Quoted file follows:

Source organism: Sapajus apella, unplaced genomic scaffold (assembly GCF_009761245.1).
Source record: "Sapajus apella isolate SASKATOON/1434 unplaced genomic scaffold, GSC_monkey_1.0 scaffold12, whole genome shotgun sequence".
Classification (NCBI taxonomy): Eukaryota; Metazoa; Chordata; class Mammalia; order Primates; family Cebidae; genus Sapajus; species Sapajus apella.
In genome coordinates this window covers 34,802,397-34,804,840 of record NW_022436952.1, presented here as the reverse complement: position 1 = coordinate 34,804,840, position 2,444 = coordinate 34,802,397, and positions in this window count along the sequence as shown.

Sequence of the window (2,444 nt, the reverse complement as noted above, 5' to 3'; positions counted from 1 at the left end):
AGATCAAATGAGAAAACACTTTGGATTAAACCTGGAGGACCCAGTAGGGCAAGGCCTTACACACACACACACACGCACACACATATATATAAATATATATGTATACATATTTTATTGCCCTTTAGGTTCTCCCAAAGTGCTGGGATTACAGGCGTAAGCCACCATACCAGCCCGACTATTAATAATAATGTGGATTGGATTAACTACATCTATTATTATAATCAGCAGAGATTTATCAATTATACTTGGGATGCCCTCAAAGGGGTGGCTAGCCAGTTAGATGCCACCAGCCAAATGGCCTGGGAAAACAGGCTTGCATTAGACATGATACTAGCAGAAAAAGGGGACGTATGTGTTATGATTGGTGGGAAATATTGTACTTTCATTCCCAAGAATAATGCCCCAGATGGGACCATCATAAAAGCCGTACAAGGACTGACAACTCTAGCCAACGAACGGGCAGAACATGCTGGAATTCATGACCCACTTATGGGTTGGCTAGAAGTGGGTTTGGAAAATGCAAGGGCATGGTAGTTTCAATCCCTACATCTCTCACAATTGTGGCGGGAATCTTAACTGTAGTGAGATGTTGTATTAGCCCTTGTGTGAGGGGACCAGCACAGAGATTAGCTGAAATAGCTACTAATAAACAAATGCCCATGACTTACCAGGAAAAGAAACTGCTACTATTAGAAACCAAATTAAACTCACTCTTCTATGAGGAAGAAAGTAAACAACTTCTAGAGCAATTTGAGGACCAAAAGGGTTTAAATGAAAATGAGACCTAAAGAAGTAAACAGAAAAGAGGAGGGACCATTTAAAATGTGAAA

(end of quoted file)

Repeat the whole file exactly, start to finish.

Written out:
Source organism: Sapajus apella, unplaced genomic scaffold (assembly GCF_009761245.1).
Source record: "Sapajus apella isolate SASKATOON/1434 unplaced genomic scaffold, GSC_monkey_1.0 scaffold12, whole genome shotgun sequence".
Classification (NCBI taxonomy): Eukaryota; Metazoa; Chordata; class Mammalia; order Primates; family Cebidae; genus Sapajus; species Sapajus apella.
In genome coordinates this window covers 34,802,397-34,804,840 of record NW_022436952.1, presented here as the reverse complement: position 1 = coordinate 34,804,840, position 2,444 = coordinate 34,802,397, and positions in this window count along the sequence as shown.

Sequence of the window (2,444 nt, the reverse complement as noted above, 5' to 3'; positions counted from 1 at the left end):
AGATCAAATGAGAAAACACTTTGGATTAAACCTGGAGGACCCAGTAGGGCAAGGCCTTACACACACACACACACGCACACACATATATATAAATATATATGTATACATATTTTATTGCCCTTTAGGTTCTCCCAAAGTGCTGGGATTACAGGCGTAAGCCACCATACCAGCCCGACTATTAATAATAATGTGGATTGGATTAACTACATCTATTATTATAATCAGCAGAGATTTATCAATTATACTTGGGATGCCCTCAAAGGGGTGGCTAGCCAGTTAGATGCCACCAGCCAAATGGCCTGGGAAAACAGGCTTGCATTAGACATGATACTAGCAGAAAAAGGGGACGTATGTGTTATGATTGGTGGGAAATATTGTACTTTCATTCCCAAGAATAATGCCCCAGATGGGACCATCATAAAAGCCGTACAAGGACTGACAACTCTAGCCAACGAACGGGCAGAACATGCTGGAATTCATGACCCACTTATGGGTTGGCTAGAAGTGGGTTTGGAAAATGCAAGGGCATGGTAGTTTCAATCCCTACATCTCTCACAATTGTGGCGGGAATCTTAACTGTAGTGAGATGTTGTATTAGCCCTTGTGTGAGGGGACCAGCACAGAGATTAGCTGAAATAGCTACTAATAAACAAATGCCCATGACTTACCAGGAAAAGAAACTGCTACTATTAGAAACCAAATTAAACTCACTCTTCTATGAGGAAGAAAGTAAACAACTTCTAGAGCAATTTGAGGACCAAAAGGGTTTAAATGAAAATGAGACCTAAAGAAGTAAACAGAAAAGAGGAGGGACCATTTAAAATGTGAAA